And Joss, (and Marie and others, if you arrive here) you know that story in that SaltLakeCity newspaper? I realized this evening that I was treated with similar kindness by a student of the DalaiLama’s, 4 years ago next week….very deep sadness and unhappiness met with similar deep kindness…leading to “healing.”…that’s kind of an amazing coincidence, if that’s what it would be called. My goodness, what a blessing that was. The kindness seems to have gone around in a circle, or a spiral…the kindness from The DalaiLama to Jampa, passed along to me, leading to me healing, leading to me creating pages and putting them on blogs, to now me putting on some kind DalaiLama quotes and those going out to many others…Isn’t that something?

      • don’t you love being part of a spiral of kindness! How wonderful and so touching to know you had a similar experience as mentioned in that story in the SaltlakeCity paper. How did I not know you had another blog? I live in a cave, I tell ya! heh heh. I did a post on kindness on my CCWOW blog tonight and linked back to this post.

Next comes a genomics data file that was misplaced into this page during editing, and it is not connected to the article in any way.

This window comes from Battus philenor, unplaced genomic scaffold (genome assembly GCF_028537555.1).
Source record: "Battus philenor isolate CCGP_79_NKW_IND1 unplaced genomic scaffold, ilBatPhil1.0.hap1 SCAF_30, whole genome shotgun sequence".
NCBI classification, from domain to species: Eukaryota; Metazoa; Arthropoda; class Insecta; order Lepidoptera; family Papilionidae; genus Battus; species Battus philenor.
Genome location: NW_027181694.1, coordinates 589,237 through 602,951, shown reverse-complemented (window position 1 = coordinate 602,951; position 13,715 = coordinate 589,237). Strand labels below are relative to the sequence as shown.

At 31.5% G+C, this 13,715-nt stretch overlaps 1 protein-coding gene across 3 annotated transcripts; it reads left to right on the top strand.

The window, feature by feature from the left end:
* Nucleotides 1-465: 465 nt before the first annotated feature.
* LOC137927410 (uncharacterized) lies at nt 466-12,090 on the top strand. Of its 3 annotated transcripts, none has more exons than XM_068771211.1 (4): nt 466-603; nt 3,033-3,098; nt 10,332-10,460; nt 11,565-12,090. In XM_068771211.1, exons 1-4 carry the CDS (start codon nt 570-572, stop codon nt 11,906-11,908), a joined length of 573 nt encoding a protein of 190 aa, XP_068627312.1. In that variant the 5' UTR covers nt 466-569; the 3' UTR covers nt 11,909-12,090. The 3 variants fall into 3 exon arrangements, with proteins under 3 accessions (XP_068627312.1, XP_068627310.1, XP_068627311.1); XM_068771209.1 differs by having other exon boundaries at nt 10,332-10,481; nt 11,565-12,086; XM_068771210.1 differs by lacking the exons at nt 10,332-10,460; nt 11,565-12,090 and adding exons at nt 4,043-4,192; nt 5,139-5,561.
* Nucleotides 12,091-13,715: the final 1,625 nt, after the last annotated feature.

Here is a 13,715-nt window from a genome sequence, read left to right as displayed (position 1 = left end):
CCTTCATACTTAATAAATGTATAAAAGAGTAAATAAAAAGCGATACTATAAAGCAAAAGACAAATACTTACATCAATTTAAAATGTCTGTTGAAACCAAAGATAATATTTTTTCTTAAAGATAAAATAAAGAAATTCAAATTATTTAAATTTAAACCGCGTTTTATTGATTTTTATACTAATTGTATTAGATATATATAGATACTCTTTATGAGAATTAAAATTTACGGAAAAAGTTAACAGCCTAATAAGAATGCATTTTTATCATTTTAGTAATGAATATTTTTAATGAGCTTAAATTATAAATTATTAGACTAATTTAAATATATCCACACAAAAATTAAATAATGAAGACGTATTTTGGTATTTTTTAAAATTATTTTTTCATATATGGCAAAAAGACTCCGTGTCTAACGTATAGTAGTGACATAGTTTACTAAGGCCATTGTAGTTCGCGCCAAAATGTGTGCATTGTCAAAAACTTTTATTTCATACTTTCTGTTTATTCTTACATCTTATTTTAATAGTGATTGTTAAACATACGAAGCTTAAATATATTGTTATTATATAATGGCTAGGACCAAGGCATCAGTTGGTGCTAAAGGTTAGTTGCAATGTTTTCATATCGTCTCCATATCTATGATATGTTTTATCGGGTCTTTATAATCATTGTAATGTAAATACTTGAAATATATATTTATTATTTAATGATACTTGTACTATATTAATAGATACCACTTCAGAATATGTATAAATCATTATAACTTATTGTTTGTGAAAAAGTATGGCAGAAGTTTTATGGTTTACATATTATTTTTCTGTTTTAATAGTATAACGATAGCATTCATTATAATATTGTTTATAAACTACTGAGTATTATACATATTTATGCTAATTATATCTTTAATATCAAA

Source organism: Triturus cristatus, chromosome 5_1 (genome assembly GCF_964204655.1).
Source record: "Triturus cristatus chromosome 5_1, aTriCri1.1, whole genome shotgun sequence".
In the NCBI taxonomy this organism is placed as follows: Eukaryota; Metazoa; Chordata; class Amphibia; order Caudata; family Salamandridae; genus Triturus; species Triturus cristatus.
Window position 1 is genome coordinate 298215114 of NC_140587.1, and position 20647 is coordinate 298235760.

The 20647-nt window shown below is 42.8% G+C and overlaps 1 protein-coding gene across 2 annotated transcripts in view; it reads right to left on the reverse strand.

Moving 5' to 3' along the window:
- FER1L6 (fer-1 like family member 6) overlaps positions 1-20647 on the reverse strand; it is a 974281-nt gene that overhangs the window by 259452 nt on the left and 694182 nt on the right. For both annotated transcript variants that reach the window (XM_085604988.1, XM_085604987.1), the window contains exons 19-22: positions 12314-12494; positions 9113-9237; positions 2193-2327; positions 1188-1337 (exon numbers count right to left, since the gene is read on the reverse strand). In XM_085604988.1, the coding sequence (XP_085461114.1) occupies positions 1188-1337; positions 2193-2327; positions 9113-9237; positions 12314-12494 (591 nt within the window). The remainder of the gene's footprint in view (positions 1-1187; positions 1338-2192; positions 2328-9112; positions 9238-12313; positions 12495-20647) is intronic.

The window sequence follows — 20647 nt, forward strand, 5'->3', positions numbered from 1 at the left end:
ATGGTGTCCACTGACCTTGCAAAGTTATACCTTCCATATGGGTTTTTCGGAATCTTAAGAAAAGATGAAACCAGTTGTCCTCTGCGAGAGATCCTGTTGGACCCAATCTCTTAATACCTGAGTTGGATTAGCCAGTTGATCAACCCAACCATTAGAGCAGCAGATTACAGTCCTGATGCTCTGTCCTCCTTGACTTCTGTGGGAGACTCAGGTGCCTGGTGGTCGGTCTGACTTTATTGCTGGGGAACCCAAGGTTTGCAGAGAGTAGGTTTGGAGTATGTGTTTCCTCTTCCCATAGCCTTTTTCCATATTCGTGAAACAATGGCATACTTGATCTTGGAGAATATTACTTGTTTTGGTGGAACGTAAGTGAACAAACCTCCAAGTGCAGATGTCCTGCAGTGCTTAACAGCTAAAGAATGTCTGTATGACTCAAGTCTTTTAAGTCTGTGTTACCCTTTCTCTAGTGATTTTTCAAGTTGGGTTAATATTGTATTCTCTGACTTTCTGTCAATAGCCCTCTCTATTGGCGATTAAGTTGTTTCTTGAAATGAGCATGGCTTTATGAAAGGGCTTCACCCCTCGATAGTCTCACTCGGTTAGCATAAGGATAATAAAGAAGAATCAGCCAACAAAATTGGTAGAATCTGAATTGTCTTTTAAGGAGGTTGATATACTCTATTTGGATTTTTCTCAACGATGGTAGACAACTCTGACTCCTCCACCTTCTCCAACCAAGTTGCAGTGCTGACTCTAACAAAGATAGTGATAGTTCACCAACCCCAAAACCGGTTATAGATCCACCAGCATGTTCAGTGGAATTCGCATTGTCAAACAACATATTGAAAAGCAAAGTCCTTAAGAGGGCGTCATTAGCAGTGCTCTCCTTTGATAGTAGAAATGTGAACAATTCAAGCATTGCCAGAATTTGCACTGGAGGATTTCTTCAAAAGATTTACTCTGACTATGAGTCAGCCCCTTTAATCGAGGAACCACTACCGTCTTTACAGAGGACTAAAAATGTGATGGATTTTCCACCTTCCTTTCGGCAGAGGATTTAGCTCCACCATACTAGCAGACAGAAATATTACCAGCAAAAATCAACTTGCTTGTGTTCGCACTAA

• sufilight says:

        It’s a blessing to be a ripple of kindness. By the views you are getting, (wonderful!) it’s encouraging as this means humanity is becoming more interested in extending love and kindness.

        • I’m so encouraged that there has been such interest in ideas about “kindness” in the past several days… heartwarming, actually. I hope there will be lots written, discussed and enacted with and about kindness to encourage and expand the continuation of this interest. Really Marie, it’s so hopeful. (and the interest in those “kindness” posts continues…getting closer to 900 views now …my own little “google trends analytics”…. for kindness : ) ) (btw.. viewers are coming in through reddit …subreddits of getmotivated and buddhism. I don’t quite get what reddit is, but lots of people seem to use it… and those are such positive topic areas, so that’s very positive )

          • sufilight says:

            Wow, you are getting fantastic views. I don’t use reddit as I don’t know what it is but will check it out as I would love to get healthy traffic, I get about 70 views a day, the most was 202 but last year. :)